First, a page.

Once in a time, Nokia was known for mobile brands and recently the brand about ‘Lumia’ series. But now Nokia has introduced a tablet ‘Nokia N1’, it is the great addition in tablet space with its fantastic build quality and hardware that allows for a consistent, smooth performance.
No need to pinch yourself, you’re reading that right, a Nokia Android tablet that’s actually rather good with the only real hole being the lack of Google apps and services in its current iteration that is intended for the Chinese market. Even though Nokia is out of the smartphone game, and have no plans to return to it for now, brand licensing of their name and software was possible, ultimately leading to the creation of the Nokia N1 tablet, an Android-based device running Nokia’s Z Launcher and manufactured by Foxconn.
The Nokia N1 is an Android-powered tablet which features Nokia’s Z Launcher software on top of stock implementation of Android 5.0 Lollipop. It is powered by a quad-core Intel Atom chip running at 2.4 GHz, backed up by 2 GB of RAM and 32 GB of storage. The Nokia N1 Tablet features a 7.9-inch IPS LCD display, with a 2048 x 1536 resolution, resulting in a pixel density of 324 ppi, and a 4:3 aspect ratio. The panel is back lit and comes with a full laminated zero air-gap display, allowing for a great display experience, while keeping things scratch free with Corning Gorilla Glass 3 protection. The Nokia N1 is also only available as a Wi-Fi only tablet, so anyone looking for a tablet with data on the go will be out of luck here.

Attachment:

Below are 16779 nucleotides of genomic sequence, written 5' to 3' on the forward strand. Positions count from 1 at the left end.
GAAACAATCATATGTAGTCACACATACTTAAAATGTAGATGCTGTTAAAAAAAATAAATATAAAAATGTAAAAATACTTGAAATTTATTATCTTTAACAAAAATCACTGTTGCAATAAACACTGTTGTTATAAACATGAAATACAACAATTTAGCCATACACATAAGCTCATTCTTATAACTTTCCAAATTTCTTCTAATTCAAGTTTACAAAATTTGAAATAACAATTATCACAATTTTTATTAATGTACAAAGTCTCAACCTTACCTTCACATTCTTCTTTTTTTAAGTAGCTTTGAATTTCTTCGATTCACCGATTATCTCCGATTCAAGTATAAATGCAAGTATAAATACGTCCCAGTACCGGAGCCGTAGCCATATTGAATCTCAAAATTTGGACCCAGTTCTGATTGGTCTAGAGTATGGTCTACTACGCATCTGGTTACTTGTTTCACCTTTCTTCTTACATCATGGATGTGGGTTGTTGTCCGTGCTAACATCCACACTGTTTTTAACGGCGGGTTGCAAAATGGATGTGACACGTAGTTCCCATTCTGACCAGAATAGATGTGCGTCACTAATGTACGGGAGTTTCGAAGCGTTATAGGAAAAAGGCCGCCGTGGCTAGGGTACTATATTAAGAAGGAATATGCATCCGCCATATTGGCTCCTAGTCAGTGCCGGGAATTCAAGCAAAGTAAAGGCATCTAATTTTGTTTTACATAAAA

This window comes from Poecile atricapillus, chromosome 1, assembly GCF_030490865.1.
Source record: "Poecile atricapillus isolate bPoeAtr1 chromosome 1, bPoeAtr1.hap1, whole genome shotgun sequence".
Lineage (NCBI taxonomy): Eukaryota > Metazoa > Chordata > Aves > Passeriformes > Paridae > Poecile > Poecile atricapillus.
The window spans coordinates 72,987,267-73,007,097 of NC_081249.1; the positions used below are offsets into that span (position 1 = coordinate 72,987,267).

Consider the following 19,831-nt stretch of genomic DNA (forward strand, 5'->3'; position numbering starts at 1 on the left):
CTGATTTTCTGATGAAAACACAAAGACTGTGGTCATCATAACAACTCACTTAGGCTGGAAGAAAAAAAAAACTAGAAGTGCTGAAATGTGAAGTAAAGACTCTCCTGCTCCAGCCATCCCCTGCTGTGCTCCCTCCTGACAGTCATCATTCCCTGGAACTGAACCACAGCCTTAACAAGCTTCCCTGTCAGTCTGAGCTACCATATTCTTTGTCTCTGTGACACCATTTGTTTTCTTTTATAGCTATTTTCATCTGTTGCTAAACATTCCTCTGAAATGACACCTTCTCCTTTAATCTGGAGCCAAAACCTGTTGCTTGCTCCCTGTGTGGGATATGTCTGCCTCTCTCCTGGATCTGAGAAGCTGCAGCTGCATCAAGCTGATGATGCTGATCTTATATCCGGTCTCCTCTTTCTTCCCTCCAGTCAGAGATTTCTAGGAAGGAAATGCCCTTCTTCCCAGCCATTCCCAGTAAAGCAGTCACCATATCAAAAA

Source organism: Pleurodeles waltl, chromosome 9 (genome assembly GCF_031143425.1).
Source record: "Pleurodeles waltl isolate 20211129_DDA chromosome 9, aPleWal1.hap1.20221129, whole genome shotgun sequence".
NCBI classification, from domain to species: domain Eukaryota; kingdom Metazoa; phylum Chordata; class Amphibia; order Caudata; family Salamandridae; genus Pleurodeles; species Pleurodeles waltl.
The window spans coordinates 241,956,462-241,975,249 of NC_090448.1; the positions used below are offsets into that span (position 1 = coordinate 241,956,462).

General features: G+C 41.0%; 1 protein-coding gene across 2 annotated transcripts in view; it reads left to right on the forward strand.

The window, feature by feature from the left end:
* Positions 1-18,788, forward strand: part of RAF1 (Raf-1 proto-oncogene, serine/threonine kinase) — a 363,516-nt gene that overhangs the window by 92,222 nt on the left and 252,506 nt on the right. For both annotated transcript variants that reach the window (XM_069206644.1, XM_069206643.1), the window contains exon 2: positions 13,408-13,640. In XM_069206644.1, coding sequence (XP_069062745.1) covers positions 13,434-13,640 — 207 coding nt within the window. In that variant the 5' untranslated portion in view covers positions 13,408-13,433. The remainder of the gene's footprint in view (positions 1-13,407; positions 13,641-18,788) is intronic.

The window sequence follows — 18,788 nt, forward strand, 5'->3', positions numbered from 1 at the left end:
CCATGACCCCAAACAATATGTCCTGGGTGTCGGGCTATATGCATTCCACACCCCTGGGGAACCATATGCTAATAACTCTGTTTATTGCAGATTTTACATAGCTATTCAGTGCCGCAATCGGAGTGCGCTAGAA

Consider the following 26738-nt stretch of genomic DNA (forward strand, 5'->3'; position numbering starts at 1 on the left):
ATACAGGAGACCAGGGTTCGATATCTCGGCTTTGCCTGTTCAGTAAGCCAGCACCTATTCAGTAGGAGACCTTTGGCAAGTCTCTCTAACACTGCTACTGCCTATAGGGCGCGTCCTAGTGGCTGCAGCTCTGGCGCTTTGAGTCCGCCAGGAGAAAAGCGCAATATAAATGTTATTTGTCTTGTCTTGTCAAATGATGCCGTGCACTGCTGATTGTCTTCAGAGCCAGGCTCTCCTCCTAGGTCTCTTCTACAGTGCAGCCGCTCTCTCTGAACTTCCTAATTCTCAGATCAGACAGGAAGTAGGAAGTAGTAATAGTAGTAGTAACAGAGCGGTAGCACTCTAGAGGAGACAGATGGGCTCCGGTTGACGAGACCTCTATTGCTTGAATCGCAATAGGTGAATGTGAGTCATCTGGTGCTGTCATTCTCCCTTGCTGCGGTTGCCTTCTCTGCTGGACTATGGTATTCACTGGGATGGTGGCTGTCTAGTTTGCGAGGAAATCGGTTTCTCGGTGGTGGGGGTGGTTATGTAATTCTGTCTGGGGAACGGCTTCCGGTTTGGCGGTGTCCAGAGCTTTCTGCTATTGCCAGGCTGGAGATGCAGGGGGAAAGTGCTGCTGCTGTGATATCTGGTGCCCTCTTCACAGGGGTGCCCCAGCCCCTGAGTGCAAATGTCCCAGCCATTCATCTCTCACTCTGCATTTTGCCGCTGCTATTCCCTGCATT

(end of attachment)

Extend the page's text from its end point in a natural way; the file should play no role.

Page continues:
Pattern Of N1
When it comes to the design and build quality, the Nokia N1 tablet can comfortably compete with the finest of the lot. Featuring an aluminium uni-body design with a surface, the device offers a solid, premium feel in the hand. The back is smooth, and can best be described as providing the feel of a sheet of metal. The tapered edges allow for a nice rounded look, while also contributing to the grip and handling experience.
The Nokia N1 represents a change of approach from the Finnish company. Rather than manufacture, distribute, and support new hardware, following the sale of the Devices and Services division to Microsoft Nokia has licensed the design, relevant technology, and the Nokia brand name to a third-party.